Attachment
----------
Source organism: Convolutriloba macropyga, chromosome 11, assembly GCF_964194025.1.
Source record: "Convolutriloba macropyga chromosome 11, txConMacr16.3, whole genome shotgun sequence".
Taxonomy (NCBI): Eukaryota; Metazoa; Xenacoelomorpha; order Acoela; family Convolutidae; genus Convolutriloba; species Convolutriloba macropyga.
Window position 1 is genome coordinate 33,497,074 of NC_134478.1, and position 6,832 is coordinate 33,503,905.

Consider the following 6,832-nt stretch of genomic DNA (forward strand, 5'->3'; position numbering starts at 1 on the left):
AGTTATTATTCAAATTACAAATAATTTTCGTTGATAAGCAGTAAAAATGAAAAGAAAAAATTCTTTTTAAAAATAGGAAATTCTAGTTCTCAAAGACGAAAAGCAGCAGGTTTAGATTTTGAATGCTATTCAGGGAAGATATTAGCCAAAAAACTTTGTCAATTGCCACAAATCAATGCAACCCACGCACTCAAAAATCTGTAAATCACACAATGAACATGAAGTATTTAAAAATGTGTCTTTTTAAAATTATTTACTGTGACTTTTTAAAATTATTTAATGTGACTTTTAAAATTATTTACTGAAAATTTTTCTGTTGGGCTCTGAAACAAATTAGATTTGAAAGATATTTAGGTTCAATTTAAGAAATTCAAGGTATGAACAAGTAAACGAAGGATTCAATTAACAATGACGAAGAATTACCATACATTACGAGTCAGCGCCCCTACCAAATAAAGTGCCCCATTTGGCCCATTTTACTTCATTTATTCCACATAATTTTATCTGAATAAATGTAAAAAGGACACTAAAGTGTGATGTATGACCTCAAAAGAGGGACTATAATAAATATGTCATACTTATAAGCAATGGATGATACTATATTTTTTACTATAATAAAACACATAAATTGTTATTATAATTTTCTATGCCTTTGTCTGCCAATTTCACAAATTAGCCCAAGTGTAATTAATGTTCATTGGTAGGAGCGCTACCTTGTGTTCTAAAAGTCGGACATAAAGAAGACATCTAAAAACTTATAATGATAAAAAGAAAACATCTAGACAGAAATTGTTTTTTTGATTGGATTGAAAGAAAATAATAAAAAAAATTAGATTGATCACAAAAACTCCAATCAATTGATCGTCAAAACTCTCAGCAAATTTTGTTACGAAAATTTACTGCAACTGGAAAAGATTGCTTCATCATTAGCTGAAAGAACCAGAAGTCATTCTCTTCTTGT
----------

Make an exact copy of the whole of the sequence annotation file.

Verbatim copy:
Source organism: Convolutriloba macropyga, chromosome 11, assembly GCF_964194025.1.
Source record: "Convolutriloba macropyga chromosome 11, txConMacr16.3, whole genome shotgun sequence".
Taxonomy (NCBI): Eukaryota; Metazoa; Xenacoelomorpha; order Acoela; family Convolutidae; genus Convolutriloba; species Convolutriloba macropyga.
Window position 1 is genome coordinate 33,497,074 of NC_134478.1, and position 6,832 is coordinate 33,503,905.

Consider the following 6,832-nt stretch of genomic DNA (forward strand, 5'->3'; position numbering starts at 1 on the left):
AGTTATTATTCAAATTACAAATAATTTTCGTTGATAAGCAGTAAAAATGAAAAGAAAAAATTCTTTTTAAAAATAGGAAATTCTAGTTCTCAAAGACGAAAAGCAGCAGGTTTAGATTTTGAATGCTATTCAGGGAAGATATTAGCCAAAAAACTTTGTCAATTGCCACAAATCAATGCAACCCACGCACTCAAAAATCTGTAAATCACACAATGAACATGAAGTATTTAAAAATGTGTCTTTTTAAAATTATTTACTGTGACTTTTTAAAATTATTTAATGTGACTTTTAAAATTATTTACTGAAAATTTTTCTGTTGGGCTCTGAAACAAATTAGATTTGAAAGATATTTAGGTTCAATTTAAGAAATTCAAGGTATGAACAAGTAAACGAAGGATTCAATTAACAATGACGAAGAATTACCATACATTACGAGTCAGCGCCCCTACCAAATAAAGTGCCCCATTTGGCCCATTTTACTTCATTTATTCCACATAATTTTATCTGAATAAATGTAAAAAGGACACTAAAGTGTGATGTATGACCTCAAAAGAGGGACTATAATAAATATGTCATACTTATAAGCAATGGATGATACTATATTTTTTACTATAATAAAACACATAAATTGTTATTATAATTTTCTATGCCTTTGTCTGCCAATTTCACAAATTAGCCCAAGTGTAATTAATGTTCATTGGTAGGAGCGCTACCTTGTGTTCTAAAAGTCGGACATAAAGAAGACATCTAAAAACTTATAATGATAAAAAGAAAACATCTAGACAGAAATTGTTTTTTTGATTGGATTGAAAGAAAATAATAAAAAAAATTAGATTGATCACAAAAACTCCAATCAATTGATCGTCAAAACTCTCAGCAAATTTTGTTACGAAAATTTACTGCAACTGGAAAAGATTGCTTCATCATTAGCTGAAAGAACCAGAAGTCATTCTCTTCTTGT